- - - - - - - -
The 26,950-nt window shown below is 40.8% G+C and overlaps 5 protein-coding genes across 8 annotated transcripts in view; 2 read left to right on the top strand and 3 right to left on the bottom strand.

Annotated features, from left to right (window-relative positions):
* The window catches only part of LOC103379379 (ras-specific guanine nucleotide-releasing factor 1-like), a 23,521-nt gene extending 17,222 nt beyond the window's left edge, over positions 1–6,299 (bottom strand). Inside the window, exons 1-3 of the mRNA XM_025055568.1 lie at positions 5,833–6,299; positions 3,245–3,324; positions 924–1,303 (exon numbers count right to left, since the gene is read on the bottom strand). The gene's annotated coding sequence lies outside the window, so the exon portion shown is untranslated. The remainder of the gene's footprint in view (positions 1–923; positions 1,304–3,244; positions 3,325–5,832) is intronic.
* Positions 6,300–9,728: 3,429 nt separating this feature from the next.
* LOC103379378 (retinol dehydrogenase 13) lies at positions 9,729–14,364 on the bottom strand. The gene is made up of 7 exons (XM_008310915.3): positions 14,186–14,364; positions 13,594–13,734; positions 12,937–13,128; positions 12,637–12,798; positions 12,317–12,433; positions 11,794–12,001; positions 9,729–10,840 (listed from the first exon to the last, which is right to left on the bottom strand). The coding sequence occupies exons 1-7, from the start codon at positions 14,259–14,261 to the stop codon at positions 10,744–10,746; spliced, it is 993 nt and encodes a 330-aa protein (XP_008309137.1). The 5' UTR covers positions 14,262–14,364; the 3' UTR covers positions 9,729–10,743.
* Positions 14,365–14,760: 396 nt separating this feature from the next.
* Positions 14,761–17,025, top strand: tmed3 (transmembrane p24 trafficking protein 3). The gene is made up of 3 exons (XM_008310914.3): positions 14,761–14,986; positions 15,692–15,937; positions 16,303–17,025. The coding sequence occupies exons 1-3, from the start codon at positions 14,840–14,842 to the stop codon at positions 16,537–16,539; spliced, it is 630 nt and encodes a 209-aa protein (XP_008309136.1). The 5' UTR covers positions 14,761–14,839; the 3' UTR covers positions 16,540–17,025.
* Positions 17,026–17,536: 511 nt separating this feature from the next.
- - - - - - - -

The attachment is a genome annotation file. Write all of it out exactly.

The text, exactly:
The 26,950-nt window shown below is 40.8% G+C and overlaps 5 protein-coding genes across 8 annotated transcripts in view; 2 read left to right on the top strand and 3 right to left on the bottom strand.

Annotated features, from left to right (window-relative positions):
* The window catches only part of LOC103379379 (ras-specific guanine nucleotide-releasing factor 1-like), a 23,521-nt gene extending 17,222 nt beyond the window's left edge, over positions 1–6,299 (bottom strand). Inside the window, exons 1-3 of the mRNA XM_025055568.1 lie at positions 5,833–6,299; positions 3,245–3,324; positions 924–1,303 (exon numbers count right to left, since the gene is read on the bottom strand). The gene's annotated coding sequence lies outside the window, so the exon portion shown is untranslated. The remainder of the gene's footprint in view (positions 1–923; positions 1,304–3,244; positions 3,325–5,832) is intronic.
* Positions 6,300–9,728: 3,429 nt separating this feature from the next.
* LOC103379378 (retinol dehydrogenase 13) lies at positions 9,729–14,364 on the bottom strand. The gene is made up of 7 exons (XM_008310915.3): positions 14,186–14,364; positions 13,594–13,734; positions 12,937–13,128; positions 12,637–12,798; positions 12,317–12,433; positions 11,794–12,001; positions 9,729–10,840 (listed from the first exon to the last, which is right to left on the bottom strand). The coding sequence occupies exons 1-7, from the start codon at positions 14,259–14,261 to the stop codon at positions 10,744–10,746; spliced, it is 993 nt and encodes a 330-aa protein (XP_008309137.1). The 5' UTR covers positions 14,262–14,364; the 3' UTR covers positions 9,729–10,743.
* Positions 14,365–14,760: 396 nt separating this feature from the next.
* Positions 14,761–17,025, top strand: tmed3 (transmembrane p24 trafficking protein 3). The gene is made up of 3 exons (XM_008310914.3): positions 14,761–14,986; positions 15,692–15,937; positions 16,303–17,025. The coding sequence occupies exons 1-3, from the start codon at positions 14,840–14,842 to the stop codon at positions 16,537–16,539; spliced, it is 630 nt and encodes a 209-aa protein (XP_008309136.1). The 5' UTR covers positions 14,761–14,839; the 3' UTR covers positions 16,540–17,025.
* Positions 17,026–17,536: 511 nt separating this feature from the next.